So we come at last to the final book of the Torah. And like it, the first portion (Deuteronomy 1-3:22) is called Devarim in Hebrew, meaning “words.”

Deuteronomy is the compilation of Moses’ farewell addresses to the nation of Israel as they were poised to enter Canaan. According to Deuteronomy 1:3-5 and Numbers 33:48-49, he began speaking to the people on the first day of the 11th month of the 40th year of the Exodus, as they camped on the east side of the Jordan across from Jericho in the plains of Moab, after the defeat of Sihon and Og.

According to Joshua 4:19, Israel officially crossed the Jordan on the 10th of the first month (Nisan) the following year, upon which they camped in Gilgal on the east border of Jericho. There they circumcised the second generation of Israelite men who’d been born in the wilderness, and kept Passover on the 14th. Then they ate the produce of the land the following day, upon which the manna ceased, and the settling of Canaan promptly began with the conquest of Jericho.

This tells us that things happened very quickly once Israel entered the land – literally in a matter of days – and Deuteronomy covers a period of less than 2 months (that is, if you exclude the events of chapter 34, which tells of Moses’ death and Israel’s 30-day mourning period); the Jewish sages say, in fact, that it was just slightly over 5 weeks, since they believe Moses died on the 7th of the 12th month.

Accordingly, Deuteronomy is packed with exhortation and warning, and characterised by a sense of momentousness and gravity. The English name of the book comes from the Greek word deuteronomion, meaning “second law,” and the sages refer to it as Mishneh Torah (מִשְׁנֵה תּוֹרָה), meaning “repetition/review/explanation of the Torah.” Because Moses couldn’t enter the land with the rest of the nation, he knew that this was his last chance to exert any influence on Israel’s ability to safeguard its future there. So he spent it reviewing the history of the people’s relationship with God over the course of the Exodus; expounded on the law again (the sages note that of the 200 laws listed in the book, more than 70 are new); stressed what would happen to the people if they didn’t love and obey God once they were living in the land; and prophesied doom and redemption to them, because he knew that inevitably… they wouldn’t.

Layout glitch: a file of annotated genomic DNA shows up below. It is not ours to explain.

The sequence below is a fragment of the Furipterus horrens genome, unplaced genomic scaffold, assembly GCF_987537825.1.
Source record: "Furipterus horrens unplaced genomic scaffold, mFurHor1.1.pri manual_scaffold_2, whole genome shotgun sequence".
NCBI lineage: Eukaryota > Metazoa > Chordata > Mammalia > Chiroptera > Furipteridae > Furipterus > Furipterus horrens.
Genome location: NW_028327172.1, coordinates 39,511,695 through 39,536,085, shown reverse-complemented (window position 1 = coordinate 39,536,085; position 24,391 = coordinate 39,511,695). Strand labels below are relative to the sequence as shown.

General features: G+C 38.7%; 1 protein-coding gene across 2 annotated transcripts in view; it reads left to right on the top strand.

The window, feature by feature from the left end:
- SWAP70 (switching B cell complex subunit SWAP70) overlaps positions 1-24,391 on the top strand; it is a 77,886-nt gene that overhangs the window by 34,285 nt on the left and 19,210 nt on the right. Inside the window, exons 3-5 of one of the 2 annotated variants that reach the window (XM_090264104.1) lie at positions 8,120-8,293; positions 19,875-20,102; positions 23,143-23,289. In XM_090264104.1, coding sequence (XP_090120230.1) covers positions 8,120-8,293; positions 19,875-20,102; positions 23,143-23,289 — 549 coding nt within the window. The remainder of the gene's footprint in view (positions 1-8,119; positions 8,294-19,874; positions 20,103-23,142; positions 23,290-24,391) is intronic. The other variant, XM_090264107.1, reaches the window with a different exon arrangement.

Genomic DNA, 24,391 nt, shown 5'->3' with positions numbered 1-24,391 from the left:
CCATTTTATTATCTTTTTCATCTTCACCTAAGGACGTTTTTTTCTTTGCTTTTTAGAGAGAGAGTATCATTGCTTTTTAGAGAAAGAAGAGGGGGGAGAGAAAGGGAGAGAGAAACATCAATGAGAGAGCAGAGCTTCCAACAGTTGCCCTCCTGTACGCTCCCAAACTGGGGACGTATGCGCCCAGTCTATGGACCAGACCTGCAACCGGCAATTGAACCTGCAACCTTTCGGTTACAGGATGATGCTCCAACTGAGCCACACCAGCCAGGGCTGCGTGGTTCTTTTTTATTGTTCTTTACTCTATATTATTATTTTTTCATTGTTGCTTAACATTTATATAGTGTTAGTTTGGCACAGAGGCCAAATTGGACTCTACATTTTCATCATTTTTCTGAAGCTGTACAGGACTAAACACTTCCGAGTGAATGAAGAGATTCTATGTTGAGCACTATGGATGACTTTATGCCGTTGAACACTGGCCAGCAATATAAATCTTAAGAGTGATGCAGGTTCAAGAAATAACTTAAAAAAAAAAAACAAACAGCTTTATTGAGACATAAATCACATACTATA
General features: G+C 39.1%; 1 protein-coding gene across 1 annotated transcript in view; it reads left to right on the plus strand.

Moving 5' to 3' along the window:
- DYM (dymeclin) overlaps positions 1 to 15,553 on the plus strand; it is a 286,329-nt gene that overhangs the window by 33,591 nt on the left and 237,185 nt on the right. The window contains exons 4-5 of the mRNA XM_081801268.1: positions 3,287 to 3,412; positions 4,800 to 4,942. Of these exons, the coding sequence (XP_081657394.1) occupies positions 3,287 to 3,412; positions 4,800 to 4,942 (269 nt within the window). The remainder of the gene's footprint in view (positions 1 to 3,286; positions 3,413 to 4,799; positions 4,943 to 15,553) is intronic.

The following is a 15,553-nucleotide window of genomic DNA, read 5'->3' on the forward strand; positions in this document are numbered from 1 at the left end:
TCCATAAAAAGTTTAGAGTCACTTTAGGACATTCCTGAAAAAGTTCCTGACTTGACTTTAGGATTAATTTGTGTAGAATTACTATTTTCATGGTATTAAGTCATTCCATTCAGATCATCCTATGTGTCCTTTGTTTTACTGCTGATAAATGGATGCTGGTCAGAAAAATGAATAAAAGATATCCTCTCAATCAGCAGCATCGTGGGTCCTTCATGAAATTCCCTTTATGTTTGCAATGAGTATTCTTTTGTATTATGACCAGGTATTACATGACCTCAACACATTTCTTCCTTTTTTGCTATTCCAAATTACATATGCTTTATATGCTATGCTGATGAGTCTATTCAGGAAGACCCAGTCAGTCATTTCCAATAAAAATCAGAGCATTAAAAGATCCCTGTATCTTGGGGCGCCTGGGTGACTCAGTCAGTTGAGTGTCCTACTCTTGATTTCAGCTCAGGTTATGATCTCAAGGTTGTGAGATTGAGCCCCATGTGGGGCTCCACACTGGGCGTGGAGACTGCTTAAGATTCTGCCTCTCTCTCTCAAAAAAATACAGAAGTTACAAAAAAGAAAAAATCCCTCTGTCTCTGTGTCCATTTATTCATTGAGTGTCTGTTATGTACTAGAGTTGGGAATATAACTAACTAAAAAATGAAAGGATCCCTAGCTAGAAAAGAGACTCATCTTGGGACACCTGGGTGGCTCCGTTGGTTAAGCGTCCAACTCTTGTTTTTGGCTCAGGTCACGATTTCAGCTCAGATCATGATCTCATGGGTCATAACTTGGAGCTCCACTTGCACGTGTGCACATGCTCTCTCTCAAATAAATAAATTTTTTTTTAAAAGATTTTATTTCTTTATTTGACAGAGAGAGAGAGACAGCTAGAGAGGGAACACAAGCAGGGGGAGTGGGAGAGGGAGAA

Ultimately, Deuteronomy is such an important book that it’s quoted over 80 times in the New Testament. And throughout its pages, one can hear the strain in Moses’ voice as he earnestly tried to impress on Israel the weight of his final concerns and wishes for them. When he spoke, it was in tones that modulated between love, encouragement, tenderness, rebuke, remonstrance, heartache… even bitterness and regret, because on the one hand, he knew that this was what he had laboured 40 years to bring his people to – the threshold of the fulfilment of all the faithful, abundant promises that God had for them – and he burned with anticipation for their sake; but on the other, this was a future he could have no share in, no matter how personally invested he was in it… and he knew, as a prophet, that this bright and precious destiny would eventually crumble at the hands of a disobedient, stiff-necked people, strive and warn them against it as he might.

So in a nutshell, Deuteronomy is the final testament and manifesto of a faithful, sold-out shepherd of God to the children of his people… who loved, cared, hoped and sorrowed for his flock to the end. The first 3 chapters are basically a repetition of things we already know from Numbers, so I don’t have much of a commentary to make on them; but I thought I’d link to a couple of devotional articles from Hebrew for Christians that I felt were really good, pertinent reads before going to the second portion:

Judging “righteous” judgement – on judging well and with love
Harden not your heart – what it means to have a hard heart

Up next: Moses dives into his first discourse in earnest.